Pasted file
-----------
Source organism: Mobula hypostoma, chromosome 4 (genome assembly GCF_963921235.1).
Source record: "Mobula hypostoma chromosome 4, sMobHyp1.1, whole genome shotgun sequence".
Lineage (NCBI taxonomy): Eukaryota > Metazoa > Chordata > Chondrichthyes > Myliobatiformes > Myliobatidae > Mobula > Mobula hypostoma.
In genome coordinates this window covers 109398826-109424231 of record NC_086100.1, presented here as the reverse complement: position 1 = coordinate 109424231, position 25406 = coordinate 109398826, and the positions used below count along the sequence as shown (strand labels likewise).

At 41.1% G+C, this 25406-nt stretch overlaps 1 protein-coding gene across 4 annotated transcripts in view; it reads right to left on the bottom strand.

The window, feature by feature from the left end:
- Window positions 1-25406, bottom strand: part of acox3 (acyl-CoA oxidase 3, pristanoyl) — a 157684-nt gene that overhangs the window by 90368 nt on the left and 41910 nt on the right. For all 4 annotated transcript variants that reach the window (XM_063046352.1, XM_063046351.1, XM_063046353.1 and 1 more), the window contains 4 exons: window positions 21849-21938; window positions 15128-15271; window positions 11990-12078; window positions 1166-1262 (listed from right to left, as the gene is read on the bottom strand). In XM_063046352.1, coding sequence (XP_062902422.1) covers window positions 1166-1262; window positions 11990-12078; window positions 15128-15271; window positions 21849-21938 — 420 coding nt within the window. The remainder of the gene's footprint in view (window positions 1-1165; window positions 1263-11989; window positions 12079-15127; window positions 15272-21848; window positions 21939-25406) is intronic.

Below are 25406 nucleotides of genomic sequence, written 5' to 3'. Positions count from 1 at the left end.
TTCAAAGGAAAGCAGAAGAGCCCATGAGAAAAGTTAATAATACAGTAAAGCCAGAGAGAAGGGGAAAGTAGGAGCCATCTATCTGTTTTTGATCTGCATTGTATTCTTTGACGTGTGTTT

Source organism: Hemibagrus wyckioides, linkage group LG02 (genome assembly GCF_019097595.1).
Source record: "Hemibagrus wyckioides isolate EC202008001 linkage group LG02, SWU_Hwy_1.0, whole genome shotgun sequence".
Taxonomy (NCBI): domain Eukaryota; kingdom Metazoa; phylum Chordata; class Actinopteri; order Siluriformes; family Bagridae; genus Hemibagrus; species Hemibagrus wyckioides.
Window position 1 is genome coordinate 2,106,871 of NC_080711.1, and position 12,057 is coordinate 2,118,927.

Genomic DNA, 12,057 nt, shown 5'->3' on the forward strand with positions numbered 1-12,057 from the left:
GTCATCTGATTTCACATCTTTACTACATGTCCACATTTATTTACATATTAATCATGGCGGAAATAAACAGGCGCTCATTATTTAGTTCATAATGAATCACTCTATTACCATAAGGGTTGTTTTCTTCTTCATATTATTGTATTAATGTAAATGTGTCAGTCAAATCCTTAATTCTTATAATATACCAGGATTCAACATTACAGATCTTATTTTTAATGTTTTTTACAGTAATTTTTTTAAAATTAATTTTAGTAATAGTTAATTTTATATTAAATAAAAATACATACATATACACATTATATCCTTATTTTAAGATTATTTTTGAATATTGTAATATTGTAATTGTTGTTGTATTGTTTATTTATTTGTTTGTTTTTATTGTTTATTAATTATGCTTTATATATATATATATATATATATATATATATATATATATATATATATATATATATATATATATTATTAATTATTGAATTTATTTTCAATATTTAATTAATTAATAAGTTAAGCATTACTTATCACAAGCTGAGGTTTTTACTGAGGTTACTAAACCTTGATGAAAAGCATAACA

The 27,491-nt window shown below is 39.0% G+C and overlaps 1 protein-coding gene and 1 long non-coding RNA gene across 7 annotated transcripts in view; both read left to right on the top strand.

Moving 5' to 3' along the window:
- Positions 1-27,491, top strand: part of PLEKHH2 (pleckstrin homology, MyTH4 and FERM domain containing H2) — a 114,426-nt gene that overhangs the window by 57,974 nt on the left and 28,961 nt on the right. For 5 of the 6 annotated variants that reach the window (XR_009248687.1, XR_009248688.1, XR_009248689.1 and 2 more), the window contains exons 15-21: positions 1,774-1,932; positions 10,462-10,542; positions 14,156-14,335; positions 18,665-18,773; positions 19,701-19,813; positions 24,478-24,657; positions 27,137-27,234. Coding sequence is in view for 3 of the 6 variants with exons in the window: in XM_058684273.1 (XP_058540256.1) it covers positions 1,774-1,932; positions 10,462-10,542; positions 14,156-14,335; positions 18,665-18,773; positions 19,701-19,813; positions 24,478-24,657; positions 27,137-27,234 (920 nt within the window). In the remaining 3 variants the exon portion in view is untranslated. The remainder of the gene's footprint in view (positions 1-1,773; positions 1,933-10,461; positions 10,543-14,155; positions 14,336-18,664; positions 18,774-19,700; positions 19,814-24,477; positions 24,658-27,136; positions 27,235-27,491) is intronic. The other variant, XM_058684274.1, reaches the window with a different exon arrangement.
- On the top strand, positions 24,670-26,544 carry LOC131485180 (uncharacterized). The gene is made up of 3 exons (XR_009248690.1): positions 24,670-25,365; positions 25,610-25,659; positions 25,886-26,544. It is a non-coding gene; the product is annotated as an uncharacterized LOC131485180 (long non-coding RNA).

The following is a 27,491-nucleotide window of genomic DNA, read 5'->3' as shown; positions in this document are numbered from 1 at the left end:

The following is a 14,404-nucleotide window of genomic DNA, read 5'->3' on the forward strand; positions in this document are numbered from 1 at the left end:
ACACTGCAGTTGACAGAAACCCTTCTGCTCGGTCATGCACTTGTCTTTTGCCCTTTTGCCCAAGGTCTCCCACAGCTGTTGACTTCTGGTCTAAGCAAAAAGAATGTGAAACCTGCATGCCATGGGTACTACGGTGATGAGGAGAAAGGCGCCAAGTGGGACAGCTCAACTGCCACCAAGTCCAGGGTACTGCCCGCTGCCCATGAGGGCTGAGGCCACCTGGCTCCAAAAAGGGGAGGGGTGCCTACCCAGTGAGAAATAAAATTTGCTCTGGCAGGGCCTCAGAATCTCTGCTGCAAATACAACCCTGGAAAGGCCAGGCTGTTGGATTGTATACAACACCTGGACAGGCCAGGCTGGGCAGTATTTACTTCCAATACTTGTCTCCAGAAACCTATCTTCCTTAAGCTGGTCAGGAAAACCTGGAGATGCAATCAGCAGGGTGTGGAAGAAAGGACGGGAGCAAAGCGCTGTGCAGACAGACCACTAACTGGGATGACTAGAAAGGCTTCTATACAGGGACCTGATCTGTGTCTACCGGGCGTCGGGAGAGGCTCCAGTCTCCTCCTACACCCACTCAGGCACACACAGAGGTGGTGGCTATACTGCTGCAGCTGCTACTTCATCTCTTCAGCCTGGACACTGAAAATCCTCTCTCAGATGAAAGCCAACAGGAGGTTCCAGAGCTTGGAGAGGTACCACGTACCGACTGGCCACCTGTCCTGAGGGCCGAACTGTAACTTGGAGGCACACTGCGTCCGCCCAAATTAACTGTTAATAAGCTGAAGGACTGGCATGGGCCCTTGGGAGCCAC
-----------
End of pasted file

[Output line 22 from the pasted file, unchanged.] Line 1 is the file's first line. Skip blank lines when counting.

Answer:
ACACTGCAGTTGACAGAAACCCTTCTGCTCGGTCATGCACTTGTCTTTTGCCCTTTTGCCCAAGGTCTCCCACAGCTGTTGACTTCTGGTCTAAGCAAAAAGAATGTGAAACCTGCATGCCATGGGTACTACGGTGATGAGGAGAAAGGCGCCAAGTGGGACAGCTCAACTGCCACCAAGTCCAGGGTACTGCCCGCTGCCCATGAGGGCTGAGGCCACCTGGCTCCAAAAAGGGGAGGGGTGCCTACCCAGTGAGAAATAAAATTTGCTCTGGCAGGGCCTCAGAATCTCTGCTGCAAATACAACCCTGGAAAGGCCAGGCTGTTGGATTGTATACAACACCTGGACAGGCCAGGCTGGGCAGTATTTACTTCCAATACTTGTCTCCAGAAACCTATCTTCCTTAAGCTGGTCAGGAAAACCTGGAGATGCAATCAGCAGGGTGTGGAAGAAAGGACGGGAGCAAAGCGCTGTGCAGACAGACCACTAACTGGGATGACTAGAAAGGCTTCTATACAGGGACCTGATCTGTGTCTACCGGGCGTCGGGAGAGGCTCCAGTCTCCTCCTACACCCACTCAGGCACACACAGAGGTGGTGGCTATACTGCTGCAGCTGCTACTTCATCTCTTCAGCCTGGACACTGAAAATCCTCTCTCAGATGAAAGCCAACAGGAGGTTCCAGAGCTTGGAGAGGTACCACGTACCGACTGGCCACCTGTCCTGAGGGCCGAACTGTAACTTGGAGGCACACTGCGTCCGCCCAAATTAACTGTTAATAAGCTGAAGGACTGGCATGGGCCCTTGGGAGCCAC